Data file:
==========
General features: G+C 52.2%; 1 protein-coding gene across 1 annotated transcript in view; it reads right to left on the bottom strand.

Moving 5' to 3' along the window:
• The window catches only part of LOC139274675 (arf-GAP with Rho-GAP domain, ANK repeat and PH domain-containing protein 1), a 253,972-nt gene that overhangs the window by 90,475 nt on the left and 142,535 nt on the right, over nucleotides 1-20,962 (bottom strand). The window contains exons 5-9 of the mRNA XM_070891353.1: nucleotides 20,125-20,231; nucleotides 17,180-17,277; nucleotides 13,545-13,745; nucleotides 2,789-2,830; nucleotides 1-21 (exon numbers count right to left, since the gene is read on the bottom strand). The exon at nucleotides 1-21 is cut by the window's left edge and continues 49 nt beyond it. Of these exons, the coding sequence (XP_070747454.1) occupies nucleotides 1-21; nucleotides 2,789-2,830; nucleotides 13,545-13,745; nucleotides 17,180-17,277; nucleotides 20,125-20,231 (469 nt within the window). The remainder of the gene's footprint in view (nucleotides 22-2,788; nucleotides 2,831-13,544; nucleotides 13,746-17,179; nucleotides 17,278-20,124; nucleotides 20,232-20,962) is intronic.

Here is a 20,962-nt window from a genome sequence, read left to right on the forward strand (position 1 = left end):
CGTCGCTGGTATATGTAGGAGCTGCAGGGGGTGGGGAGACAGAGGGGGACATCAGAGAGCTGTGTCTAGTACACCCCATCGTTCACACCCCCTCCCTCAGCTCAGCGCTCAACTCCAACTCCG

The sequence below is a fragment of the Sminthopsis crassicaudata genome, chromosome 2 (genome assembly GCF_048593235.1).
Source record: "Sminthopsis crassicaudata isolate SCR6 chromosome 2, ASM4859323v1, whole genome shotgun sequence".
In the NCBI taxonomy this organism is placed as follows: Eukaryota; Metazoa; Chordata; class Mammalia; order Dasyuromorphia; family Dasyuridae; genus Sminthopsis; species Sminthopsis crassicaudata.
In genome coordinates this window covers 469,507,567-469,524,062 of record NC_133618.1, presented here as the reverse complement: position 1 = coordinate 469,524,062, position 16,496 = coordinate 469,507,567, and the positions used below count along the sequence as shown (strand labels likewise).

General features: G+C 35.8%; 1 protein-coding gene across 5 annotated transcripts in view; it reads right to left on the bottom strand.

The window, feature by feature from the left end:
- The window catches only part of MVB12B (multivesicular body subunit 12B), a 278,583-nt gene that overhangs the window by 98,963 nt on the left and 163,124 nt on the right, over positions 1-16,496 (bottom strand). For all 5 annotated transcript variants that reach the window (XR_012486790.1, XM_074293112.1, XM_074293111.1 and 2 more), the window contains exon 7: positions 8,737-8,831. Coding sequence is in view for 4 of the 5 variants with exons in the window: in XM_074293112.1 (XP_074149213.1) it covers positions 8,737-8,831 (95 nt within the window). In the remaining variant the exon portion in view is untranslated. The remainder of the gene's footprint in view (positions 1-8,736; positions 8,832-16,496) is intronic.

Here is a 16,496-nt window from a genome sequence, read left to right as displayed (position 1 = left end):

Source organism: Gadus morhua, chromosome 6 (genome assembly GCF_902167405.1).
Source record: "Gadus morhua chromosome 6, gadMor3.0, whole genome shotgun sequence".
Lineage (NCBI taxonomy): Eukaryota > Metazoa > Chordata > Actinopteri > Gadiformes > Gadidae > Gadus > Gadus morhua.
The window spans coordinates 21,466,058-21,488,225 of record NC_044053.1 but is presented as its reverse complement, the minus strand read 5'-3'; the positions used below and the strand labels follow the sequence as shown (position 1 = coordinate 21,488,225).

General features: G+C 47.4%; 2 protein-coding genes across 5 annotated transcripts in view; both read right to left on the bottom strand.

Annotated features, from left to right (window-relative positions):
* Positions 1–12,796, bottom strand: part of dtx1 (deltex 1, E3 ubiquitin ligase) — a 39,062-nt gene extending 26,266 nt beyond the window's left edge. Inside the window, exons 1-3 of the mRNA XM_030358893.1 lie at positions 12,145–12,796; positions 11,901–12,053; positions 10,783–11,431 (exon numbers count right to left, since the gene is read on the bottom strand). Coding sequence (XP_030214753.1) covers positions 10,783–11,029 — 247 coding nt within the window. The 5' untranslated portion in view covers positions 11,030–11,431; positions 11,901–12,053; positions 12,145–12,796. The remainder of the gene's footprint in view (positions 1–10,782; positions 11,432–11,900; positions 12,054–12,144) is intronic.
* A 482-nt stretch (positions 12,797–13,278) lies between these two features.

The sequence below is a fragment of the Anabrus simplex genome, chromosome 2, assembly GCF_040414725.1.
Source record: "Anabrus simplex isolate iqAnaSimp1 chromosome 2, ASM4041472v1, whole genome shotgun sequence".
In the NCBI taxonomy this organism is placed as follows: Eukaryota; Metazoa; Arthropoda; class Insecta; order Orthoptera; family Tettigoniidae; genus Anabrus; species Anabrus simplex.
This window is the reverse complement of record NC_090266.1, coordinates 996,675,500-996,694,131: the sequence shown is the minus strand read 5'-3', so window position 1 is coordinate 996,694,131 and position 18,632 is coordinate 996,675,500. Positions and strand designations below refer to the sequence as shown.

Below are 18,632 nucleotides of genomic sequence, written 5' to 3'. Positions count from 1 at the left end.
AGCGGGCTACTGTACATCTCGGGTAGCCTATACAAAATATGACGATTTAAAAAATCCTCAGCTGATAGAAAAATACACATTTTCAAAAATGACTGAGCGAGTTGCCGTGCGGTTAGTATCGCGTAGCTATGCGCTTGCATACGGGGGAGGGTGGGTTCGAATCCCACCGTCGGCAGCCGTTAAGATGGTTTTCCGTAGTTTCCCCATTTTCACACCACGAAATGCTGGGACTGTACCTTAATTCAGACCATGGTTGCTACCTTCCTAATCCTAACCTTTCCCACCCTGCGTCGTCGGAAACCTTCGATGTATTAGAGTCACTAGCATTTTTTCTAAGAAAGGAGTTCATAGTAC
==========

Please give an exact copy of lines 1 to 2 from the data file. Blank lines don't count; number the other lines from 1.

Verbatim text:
General features: G+C 52.2%; 1 protein-coding gene across 1 annotated transcript in view; it reads right to left on the bottom strand.

Moving 5' to 3' along the window: